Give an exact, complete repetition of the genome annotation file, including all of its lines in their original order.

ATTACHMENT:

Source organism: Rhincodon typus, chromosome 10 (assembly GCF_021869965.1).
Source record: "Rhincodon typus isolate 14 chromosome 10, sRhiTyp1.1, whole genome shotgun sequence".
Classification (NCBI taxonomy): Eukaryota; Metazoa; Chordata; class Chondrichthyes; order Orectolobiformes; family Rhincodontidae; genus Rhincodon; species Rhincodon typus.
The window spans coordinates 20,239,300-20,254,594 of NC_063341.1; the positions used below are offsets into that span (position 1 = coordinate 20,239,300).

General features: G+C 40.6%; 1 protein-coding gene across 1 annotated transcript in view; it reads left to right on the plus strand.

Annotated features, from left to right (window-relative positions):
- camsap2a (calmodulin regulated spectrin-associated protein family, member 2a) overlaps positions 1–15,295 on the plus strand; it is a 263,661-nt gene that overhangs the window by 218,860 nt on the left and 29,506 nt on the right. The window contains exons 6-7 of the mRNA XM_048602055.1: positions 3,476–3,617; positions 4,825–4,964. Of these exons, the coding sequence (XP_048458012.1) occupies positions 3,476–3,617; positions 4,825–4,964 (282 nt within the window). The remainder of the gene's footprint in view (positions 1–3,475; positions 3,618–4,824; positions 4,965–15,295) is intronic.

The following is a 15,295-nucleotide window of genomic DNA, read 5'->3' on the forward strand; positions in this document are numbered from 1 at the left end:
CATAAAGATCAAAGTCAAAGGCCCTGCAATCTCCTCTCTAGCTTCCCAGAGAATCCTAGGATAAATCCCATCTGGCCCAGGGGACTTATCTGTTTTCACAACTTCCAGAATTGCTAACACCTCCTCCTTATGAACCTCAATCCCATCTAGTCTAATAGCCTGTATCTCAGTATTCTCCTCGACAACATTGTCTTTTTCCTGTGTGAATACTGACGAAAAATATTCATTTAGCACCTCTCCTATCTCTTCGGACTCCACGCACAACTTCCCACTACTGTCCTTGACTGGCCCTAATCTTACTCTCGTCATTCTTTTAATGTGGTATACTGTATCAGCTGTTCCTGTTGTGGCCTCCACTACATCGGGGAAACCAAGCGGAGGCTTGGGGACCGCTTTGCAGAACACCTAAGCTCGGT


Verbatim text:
Source organism: Rhincodon typus, chromosome 10 (assembly GCF_021869965.1).
Source record: "Rhincodon typus isolate 14 chromosome 10, sRhiTyp1.1, whole genome shotgun sequence".
Classification (NCBI taxonomy): Eukaryota; Metazoa; Chordata; class Chondrichthyes; order Orectolobiformes; family Rhincodontidae; genus Rhincodon; species Rhincodon typus.
The window spans coordinates 20,239,300-20,254,594 of NC_063341.1; the positions used below are offsets into that span (position 1 = coordinate 20,239,300).

General features: G+C 40.6%; 1 protein-coding gene across 1 annotated transcript in view; it reads left to right on the plus strand.

Annotated features, from left to right (window-relative positions):
- camsap2a (calmodulin regulated spectrin-associated protein family, member 2a) overlaps positions 1–15,295 on the plus strand; it is a 263,661-nt gene that overhangs the window by 218,860 nt on the left and 29,506 nt on the right. The window contains exons 6-7 of the mRNA XM_048602055.1: positions 3,476–3,617; positions 4,825–4,964. Of these exons, the coding sequence (XP_048458012.1) occupies positions 3,476–3,617; positions 4,825–4,964 (282 nt within the window). The remainder of the gene's footprint in view (positions 1–3,475; positions 3,618–4,824; positions 4,965–15,295) is intronic.

The following is a 15,295-nucleotide window of genomic DNA, read 5'->3' on the forward strand; positions in this document are numbered from 1 at the left end:
CATAAAGATCAAAGTCAAAGGCCCTGCAATCTCCTCTCTAGCTTCCCAGAGAATCCTAGGATAAATCCCATCTGGCCCAGGGGACTTATCTGTTTTCACAACTTCCAGAATTGCTAACACCTCCTCCTTATGAACCTCAATCCCATCTAGTCTAATAGCCTGTATCTCAGTATTCTCCTCGACAACATTGTCTTTTTCCTGTGTGAATACTGACGAAAAATATTCATTTAGCACCTCTCCTATCTCTTCGGACTCCACGCACAACTTCCCACTACTGTCCTTGACTGGCCCTAATCTTACTCTCGTCATTCTTTTAATGTGGTATACTGTATCAGCTGTTCCTGTTGTGGCCTCCACTACATCGGGGAAACCAAGCGGAGGCTTGGGGACCGCTTTGCAGAACACCTAAGCTCGGT